Talk:Death Knight (5e Optimized Character Build)

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You should point out the drawbacks of the build.

For example, the fact that you start out as a Fighter that relies on Strength 13, which is bad enough that it puts the whole party at risk. Marasmusine (talk) 09:02, 26 February 2019 (MST)

I only listed the minimum stats required to fulfill the requirements of the various aspects of the build in that list. Beneath it I list a full attribute array with a strength of 14 and an intelligence of 14. That should be sufficient to pull through until level 5 where one adds the cleric and thus can twin-cast necromancy cantrips and also stops relying on ones weapon almost completely. Raszul (talk) 11:17, 26 Feburary 2019 (MST)
It is still a drawback, especially because you aren't twin casting anything. You get one turn to take two actions. You must rest in order to use action surge again. ~ BigShotFancyMan (talk) 07:37, 27 February 2019 (MST)
I've done some looking up of things and now understand what occurs. ~ BigShotFancyMan (talk) 08:09, 27 February 2019 (MST)

" Please keep in mind that a creature at 0 HP is not dead." - monsters do not use the same rules for 0 hit points as players. They do not make death saving throws. If a player drops one to 0 hit points they can immediately choose to kill it or knock it unconscious. Marasmusine (talk) 09:05, 26 February 2019 (MST)

I was not aware of that. Thank you for pointing it out. I'll edit the build description accordingly to "NPCs" instead of "creatures". Raszul (talk) 11:17, 26 Feburary 2019 (MST)
A NPC is still a creature, and follows the rules Mara said above. ~ BigShotFancyMan (talk) 07:33, 27 February 2019 (MST)
May I ask where you found that rule that says that non-player creatures don't make death saving throws? I can't seem to find it anywhere ... --Raszul (talk) 19:06, 14 June 2019 (MDT)
Page 7, Monster Manual. ~ BigShotFancyMan 18:45, 17 June 2019 (MDT)

I'm struggling to see what the optimization is. One purported feature is the necromancer regaining hit points from already-defeated enemies: firstly, who's defeating the enemies? It's unlikely to be you, due to your low prime ability scores. Secondly, if you've got a pile of bodies around you it means the battle is already coming towards the end. Thirdly, it means wasting spell slots and actions on already-defeated enemies instead of the actual threat. Marasmusine (talk) 09:14, 26 February 2019 (MST)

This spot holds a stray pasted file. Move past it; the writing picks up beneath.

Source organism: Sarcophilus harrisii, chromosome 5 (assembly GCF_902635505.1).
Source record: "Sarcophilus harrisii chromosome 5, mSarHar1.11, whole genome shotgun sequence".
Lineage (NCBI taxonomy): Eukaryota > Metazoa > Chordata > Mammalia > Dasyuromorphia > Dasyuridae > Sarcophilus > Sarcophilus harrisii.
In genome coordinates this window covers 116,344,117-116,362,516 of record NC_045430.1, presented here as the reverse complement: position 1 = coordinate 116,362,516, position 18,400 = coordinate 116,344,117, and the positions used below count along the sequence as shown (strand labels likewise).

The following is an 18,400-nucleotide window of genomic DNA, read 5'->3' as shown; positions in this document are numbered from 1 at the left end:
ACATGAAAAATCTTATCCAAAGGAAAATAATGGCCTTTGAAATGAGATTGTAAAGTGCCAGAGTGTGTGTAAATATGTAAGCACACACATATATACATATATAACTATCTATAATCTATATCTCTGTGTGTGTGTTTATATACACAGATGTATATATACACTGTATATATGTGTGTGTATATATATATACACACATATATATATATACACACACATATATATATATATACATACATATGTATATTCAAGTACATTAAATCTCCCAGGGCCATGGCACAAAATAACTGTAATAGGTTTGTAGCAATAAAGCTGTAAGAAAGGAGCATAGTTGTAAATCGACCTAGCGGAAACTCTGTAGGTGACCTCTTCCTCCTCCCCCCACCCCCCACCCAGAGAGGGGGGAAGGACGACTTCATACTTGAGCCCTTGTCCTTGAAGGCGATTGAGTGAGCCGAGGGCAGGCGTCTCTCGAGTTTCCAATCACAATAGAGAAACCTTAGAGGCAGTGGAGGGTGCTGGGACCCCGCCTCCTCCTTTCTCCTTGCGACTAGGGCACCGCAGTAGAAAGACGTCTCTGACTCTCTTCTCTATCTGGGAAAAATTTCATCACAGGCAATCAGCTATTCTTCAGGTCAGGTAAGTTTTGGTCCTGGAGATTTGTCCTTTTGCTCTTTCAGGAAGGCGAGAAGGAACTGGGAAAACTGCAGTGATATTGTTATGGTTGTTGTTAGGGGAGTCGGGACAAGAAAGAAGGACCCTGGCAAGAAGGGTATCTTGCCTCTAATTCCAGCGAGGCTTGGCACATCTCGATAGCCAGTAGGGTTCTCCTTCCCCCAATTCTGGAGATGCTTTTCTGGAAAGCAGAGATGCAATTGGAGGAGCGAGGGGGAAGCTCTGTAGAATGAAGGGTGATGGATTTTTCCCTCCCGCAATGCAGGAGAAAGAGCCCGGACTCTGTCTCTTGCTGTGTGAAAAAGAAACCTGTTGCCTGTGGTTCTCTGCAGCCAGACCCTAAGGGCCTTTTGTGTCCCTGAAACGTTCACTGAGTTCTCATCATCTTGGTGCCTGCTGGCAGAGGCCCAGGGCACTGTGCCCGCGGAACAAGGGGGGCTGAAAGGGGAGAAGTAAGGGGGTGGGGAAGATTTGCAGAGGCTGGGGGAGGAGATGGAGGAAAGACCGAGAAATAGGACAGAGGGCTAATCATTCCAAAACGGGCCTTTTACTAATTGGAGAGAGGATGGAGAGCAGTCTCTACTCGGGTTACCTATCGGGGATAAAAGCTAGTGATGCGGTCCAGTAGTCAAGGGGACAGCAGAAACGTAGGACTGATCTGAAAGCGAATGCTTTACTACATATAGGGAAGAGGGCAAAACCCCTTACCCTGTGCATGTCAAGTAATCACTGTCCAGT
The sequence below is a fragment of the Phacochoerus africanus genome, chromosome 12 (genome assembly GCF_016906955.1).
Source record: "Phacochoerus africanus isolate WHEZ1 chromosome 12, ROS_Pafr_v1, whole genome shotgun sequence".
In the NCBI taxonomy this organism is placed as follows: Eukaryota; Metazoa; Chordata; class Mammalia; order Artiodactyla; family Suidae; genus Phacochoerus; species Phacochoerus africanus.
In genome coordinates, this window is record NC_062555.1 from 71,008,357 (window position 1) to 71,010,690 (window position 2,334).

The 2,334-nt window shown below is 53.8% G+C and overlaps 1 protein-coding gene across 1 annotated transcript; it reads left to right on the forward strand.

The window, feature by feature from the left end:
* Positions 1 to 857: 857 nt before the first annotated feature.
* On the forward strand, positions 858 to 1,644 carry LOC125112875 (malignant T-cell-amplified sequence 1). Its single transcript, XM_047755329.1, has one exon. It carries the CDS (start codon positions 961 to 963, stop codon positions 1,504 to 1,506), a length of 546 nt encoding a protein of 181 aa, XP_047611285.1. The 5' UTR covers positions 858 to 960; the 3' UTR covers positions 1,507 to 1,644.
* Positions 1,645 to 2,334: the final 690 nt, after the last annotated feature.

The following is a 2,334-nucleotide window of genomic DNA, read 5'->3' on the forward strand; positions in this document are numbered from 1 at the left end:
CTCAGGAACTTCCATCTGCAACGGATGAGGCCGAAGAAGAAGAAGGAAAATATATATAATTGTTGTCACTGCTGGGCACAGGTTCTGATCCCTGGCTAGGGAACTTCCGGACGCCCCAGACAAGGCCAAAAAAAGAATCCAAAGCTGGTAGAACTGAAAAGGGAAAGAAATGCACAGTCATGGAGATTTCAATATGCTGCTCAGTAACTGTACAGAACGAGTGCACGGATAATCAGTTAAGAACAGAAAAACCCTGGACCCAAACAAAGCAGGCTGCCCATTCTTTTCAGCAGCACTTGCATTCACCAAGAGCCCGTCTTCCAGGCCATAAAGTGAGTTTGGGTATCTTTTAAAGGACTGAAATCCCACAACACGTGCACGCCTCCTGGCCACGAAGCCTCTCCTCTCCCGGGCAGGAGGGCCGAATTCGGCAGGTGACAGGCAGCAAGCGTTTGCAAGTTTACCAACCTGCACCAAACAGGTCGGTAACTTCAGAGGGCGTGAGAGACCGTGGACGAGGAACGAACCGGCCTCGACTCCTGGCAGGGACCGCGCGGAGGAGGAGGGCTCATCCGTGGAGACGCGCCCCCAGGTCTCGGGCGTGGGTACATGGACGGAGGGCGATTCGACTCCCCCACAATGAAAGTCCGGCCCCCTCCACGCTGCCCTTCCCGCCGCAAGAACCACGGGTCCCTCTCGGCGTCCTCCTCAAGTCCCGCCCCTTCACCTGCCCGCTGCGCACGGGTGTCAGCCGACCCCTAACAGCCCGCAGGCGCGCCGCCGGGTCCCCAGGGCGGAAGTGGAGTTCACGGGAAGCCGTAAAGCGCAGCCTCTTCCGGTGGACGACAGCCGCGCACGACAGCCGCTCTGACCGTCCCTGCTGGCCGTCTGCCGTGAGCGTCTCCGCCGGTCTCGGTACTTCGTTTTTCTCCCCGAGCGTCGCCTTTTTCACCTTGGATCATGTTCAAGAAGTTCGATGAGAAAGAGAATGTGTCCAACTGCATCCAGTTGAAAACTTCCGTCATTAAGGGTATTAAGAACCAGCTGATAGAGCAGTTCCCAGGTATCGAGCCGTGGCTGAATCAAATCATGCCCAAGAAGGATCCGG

With this build you'll be throwing around twin toll the dead (aka hitting two adjacent targets pre cast whenever possible). That alone means you'll have a damage out put that is probably going to be peak in your party. In addition you have Action Surge and can thus cast two full spells in a single turn if need be - e.g. two Fireballs. That also increases your damage output significantly. Both together, especially with a party that allows you to get 'last hits' on enemies, should let you finish off a lot of enemies for both temp HP and self-healing.
Finishing off KOed enemies is only meant as a means to quickly and easily regain a lot of health. It is basically the self-healing option of this build - not the way it deals with active threats. Raszul (talk) 11:17, 26 Feburary 2019 (MST)

Kind of amusing how this is a Death Knight yet none of this build requires you dipping into paladin, which is what a Death Knight is. --MetalShadowOverlord (talk) 23:39, 7 March 2019 (MST)

It is a Knight (Eldritch Knight) that has undead minions and messes with death (necrotic damage, necromancy) quite a bit. I think 'Death Knight' fits quite nicely - and if you insist on a connection to a divine, well, it does have a level of cleric for that ... --Raszul (talk) 12:18, 12 March 2019 (MDT)
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